Tenkara USA had its origins in San Francisco, California. San Francisco is by no means a fly-fishing destination, but that’s where I lived when tenkara came to me. The best opportunities for tenkara were in the Sierra Nevada. Every opportunity I got, I would make the drive to different parts of the Sierras, exploring its diverse waters as I tested rods, made short films on tenkara and just all around had fun learning tenkara.Margaret fishing tenkara, Sierra Nevada, California
Because it is such a huge area, Sierra tenkara fishing is unique and varied, and as such the ideal Sierra tenkara rod might vary depending on the focus of your fishing. You can find small waters choked up with trees along the foothills and in some nooks of the mountain range, but you can also find wide open waters with large boulders and few trees, big rivers with calm waters, and tiny meandering meadow streams. This post can not cover every situation possible, so we will paint the Sierra in broad strokes this time as we recommend tenkara rods to consider to fish in the Sierras. Down the road will narrow it down to more specific areas.
Our main recommendation if you’re in California or Nevada and regularly fish different parts of the Sierra Nevada would be our longer rods. This would especially include the Ito, our longest adjustable tenkara rod if you know you like fishing the bigger waters, or the Sato or Iwana, both great all-arounder tenkara rods that travel well from small waters to big, and targeting small to large fish of the Sierras.
More about those recommendations for Sierra tenkara fishing
One of our recommendations as a great Sierra tenkara rod is the 12ft Iwana , which is a great value all-around tenkara rod. One of our least expensive models, it is an easy one to try, and its 12 foot length being the average length for a tenkara rod will ensure you’re not missing much length, but also won’t feel like your rod is too long.. You can fish it well in medium size streams, but if fishing smaller waters you can choke up on the grip.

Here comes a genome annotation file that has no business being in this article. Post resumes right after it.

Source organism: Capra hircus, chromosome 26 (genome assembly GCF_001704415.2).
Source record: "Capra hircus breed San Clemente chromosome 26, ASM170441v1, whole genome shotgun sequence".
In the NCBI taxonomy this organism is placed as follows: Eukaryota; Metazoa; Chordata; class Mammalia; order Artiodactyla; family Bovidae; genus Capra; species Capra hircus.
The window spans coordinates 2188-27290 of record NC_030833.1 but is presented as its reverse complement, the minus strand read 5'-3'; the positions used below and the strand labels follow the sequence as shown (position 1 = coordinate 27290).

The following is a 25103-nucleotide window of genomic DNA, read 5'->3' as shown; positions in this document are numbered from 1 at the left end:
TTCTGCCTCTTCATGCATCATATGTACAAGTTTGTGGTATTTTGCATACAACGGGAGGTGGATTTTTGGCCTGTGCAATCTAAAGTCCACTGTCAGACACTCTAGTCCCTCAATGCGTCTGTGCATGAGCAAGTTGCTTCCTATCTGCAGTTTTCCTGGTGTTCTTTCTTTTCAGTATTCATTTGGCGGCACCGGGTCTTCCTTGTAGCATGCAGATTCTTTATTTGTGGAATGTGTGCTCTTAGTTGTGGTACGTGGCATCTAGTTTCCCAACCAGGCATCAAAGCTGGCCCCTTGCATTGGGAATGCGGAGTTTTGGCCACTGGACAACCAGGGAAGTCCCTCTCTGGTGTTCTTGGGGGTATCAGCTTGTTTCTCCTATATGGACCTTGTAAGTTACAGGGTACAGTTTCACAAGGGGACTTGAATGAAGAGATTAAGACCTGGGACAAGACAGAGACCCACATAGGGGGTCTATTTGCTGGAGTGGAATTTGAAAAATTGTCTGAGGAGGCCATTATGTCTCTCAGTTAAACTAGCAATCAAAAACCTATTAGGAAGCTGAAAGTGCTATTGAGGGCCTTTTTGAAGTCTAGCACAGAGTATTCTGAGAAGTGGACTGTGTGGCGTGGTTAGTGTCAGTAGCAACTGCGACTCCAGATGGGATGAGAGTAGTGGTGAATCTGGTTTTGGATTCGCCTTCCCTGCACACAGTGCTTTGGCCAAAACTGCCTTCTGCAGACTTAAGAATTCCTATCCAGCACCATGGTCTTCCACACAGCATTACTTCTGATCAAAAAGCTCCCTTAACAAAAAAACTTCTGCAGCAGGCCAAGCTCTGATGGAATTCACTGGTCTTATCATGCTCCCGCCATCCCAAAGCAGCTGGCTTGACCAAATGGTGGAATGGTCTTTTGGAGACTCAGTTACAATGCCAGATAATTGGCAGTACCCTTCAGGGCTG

Next, and considered a premium tenkara rod for the Sierras is the Sato. The Sato is an adjustable tenkara rod that can be fished at 3 lengths (10 feet 8 inches, 11 feet 10 inches, or 12 feet 9 inches), so it will travel incredibly well whether you are fishing smaller waters on Walker in the Eastern Sierra, or the bigger waters of the Tuolumne in the Central Sierra Nevada. The Sato tends to be our main recommendation basically anywhere, and it is our most popular tenkara rod.
And, lastly, my favorite recommendation for a great tenkara rod in the Sierras is the Ito. The Ito is slightly intimidating at first, with its 13ft length being the shortest and 14ft 7inches when it is fully extended. But, when tackling slightly bigger waters it is an incredible asset. You can fish it on larger waters, casting the fly across multiple currents without them picking and dragging your line. The Ito is our most popular second rod for people who have been doing tenkara for sometime, but I have no qualms recommending it as a first rod either. It is a dream rod when fishing more open waters such as the American River, the Feather, Tuolumne and other medium to large waters that don’t have as much canopy overhead. Keep in mind you can always hold the rod above the handle to fish it shorter when you find yourself in tighter spots.
The photo above has a good story behind it. The angler in the photo borrowed my Ito for a couple of hours, and you can faintly see the end of his line reaching the calmer water on the other side of the currents. Here’s what I wrote about it on “tenkara – the book”
Effective Reach v. Total Reach
Once I went fishing with a friend who had a good amount of fly-fishing experience but was skeptical of tenkara. He tended to focus on the limitations of tenkara. In particular he was skeptical about having enough reach to get the fly where he wanted.
“What if a fish is rising a few feet farther than what I can reach with a tenkara rod and fixed length of line?” he asked.
We went to a relatively large and fast river, the North Fork of the American River in California’s Sierra Nevada. I was particularly interested in comparing tenkara to the mending techniques he used to fish that water. I think he was interested in seeing if I could land one of many large browns found there.
After fishing a couple of spots, I asked him to fish a good-looking pocket with a foam line about 30 feet away. The spot was on the other side of some very heavy currents. He told me he couldn’t.
“What do you mean, you can’t?” I asked.
“It’s impossible. I can’t reach that far,” he replied.
“Don’t you have some 50 feet of line in that reel of yours?” I asked.
Despite being a good caster and having plenty of line he didn’t try to fish it. He knew the heavy currents would immediately rip his heavy fly line. There was no chance his fly would stay on the calm water long enough to entice a fish. I made the cast, kept the rod tip high and line off the water, and caught a good size rainbow. Then I gave him my rod to try. He liked the reach of the tenkara rod.